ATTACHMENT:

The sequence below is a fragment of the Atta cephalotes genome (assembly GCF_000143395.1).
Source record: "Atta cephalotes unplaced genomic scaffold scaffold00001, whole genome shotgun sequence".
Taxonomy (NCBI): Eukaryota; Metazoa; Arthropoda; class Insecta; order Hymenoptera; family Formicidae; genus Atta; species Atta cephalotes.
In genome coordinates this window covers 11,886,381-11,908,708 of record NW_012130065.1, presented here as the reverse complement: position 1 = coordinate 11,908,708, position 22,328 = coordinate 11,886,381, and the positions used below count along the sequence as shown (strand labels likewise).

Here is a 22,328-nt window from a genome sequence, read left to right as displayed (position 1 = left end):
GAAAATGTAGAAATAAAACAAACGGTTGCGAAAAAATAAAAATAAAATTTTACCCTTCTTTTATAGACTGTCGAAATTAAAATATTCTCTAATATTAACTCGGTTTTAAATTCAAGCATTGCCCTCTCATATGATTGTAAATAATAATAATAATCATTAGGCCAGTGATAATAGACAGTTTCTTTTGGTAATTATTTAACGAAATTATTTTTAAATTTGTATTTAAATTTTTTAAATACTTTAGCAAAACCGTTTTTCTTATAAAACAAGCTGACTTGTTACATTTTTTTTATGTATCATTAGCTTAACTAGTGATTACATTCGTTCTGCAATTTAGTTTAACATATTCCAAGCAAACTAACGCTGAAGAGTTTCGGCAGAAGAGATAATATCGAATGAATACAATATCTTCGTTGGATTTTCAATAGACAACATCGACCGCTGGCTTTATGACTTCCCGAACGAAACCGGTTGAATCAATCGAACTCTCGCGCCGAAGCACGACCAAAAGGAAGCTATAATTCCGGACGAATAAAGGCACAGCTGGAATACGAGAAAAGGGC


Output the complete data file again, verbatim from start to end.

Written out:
The sequence below is a fragment of the Atta cephalotes genome (assembly GCF_000143395.1).
Source record: "Atta cephalotes unplaced genomic scaffold scaffold00001, whole genome shotgun sequence".
Taxonomy (NCBI): Eukaryota; Metazoa; Arthropoda; class Insecta; order Hymenoptera; family Formicidae; genus Atta; species Atta cephalotes.
In genome coordinates this window covers 11,886,381-11,908,708 of record NW_012130065.1, presented here as the reverse complement: position 1 = coordinate 11,908,708, position 22,328 = coordinate 11,886,381, and the positions used below count along the sequence as shown (strand labels likewise).

Here is a 22,328-nt window from a genome sequence, read left to right as displayed (position 1 = left end):
GAAAATGTAGAAATAAAACAAACGGTTGCGAAAAAATAAAAATAAAATTTTACCCTTCTTTTATAGACTGTCGAAATTAAAATATTCTCTAATATTAACTCGGTTTTAAATTCAAGCATTGCCCTCTCATATGATTGTAAATAATAATAATAATCATTAGGCCAGTGATAATAGACAGTTTCTTTTGGTAATTATTTAACGAAATTATTTTTAAATTTGTATTTAAATTTTTTAAATACTTTAGCAAAACCGTTTTTCTTATAAAACAAGCTGACTTGTTACATTTTTTTTATGTATCATTAGCTTAACTAGTGATTACATTCGTTCTGCAATTTAGTTTAACATATTCCAAGCAAACTAACGCTGAAGAGTTTCGGCAGAAGAGATAATATCGAATGAATACAATATCTTCGTTGGATTTTCAATAGACAACATCGACCGCTGGCTTTATGACTTCCCGAACGAAACCGGTTGAATCAATCGAACTCTCGCGCCGAAGCACGACCAAAAGGAAGCTATAATTCCGGACGAATAAAGGCACAGCTGGAATACGAGAAAAGGGC